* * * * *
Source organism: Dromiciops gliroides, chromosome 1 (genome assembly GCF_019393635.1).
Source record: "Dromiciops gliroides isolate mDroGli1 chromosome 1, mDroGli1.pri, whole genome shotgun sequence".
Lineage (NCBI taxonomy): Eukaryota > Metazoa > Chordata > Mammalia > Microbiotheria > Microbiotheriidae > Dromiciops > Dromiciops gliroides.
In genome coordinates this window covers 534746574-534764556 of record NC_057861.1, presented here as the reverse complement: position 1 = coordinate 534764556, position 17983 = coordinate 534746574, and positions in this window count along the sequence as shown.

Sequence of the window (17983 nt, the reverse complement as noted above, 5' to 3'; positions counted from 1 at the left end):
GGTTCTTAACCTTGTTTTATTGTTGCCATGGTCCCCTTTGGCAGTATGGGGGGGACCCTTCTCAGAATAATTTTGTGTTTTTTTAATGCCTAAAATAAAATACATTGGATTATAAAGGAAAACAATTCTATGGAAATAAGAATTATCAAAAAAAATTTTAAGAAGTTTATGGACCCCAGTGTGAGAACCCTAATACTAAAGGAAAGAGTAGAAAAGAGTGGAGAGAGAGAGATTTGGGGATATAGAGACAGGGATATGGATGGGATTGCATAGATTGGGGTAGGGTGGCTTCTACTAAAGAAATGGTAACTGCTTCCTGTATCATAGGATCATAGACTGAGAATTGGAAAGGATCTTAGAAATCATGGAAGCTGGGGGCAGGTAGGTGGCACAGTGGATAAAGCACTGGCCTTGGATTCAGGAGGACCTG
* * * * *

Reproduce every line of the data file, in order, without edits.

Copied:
Source organism: Dromiciops gliroides, chromosome 1 (genome assembly GCF_019393635.1).
Source record: "Dromiciops gliroides isolate mDroGli1 chromosome 1, mDroGli1.pri, whole genome shotgun sequence".
Lineage (NCBI taxonomy): Eukaryota > Metazoa > Chordata > Mammalia > Microbiotheria > Microbiotheriidae > Dromiciops > Dromiciops gliroides.
In genome coordinates this window covers 534746574-534764556 of record NC_057861.1, presented here as the reverse complement: position 1 = coordinate 534764556, position 17983 = coordinate 534746574, and positions in this window count along the sequence as shown.

Sequence of the window (17983 nt, the reverse complement as noted above, 5' to 3'; positions counted from 1 at the left end):
GGTTCTTAACCTTGTTTTATTGTTGCCATGGTCCCCTTTGGCAGTATGGGGGGGACCCTTCTCAGAATAATTTTGTGTTTTTTTAATGCCTAAAATAAAATACATTGGATTATAAAGGAAAACAATTCTATGGAAATAAGAATTATCAAAAAAAATTTTAAGAAGTTTATGGACCCCAGTGTGAGAACCCTAATACTAAAGGAAAGAGTAGAAAAGAGTGGAGAGAGAGAGATTTGGGGATATAGAGACAGGGATATGGATGGGATTGCATAGATTGGGGTAGGGTGGCTTCTACTAAAGAAATGGTAACTGCTTCCTGTATCATAGGATCATAGACTGAGAATTGGAAAGGATCTTAGAAATCATGGAAGCTGGGGGCAGGTAGGTGGCACAGTGGATAAAGCACTGGCCTTGGATTCAGGAGGACCTG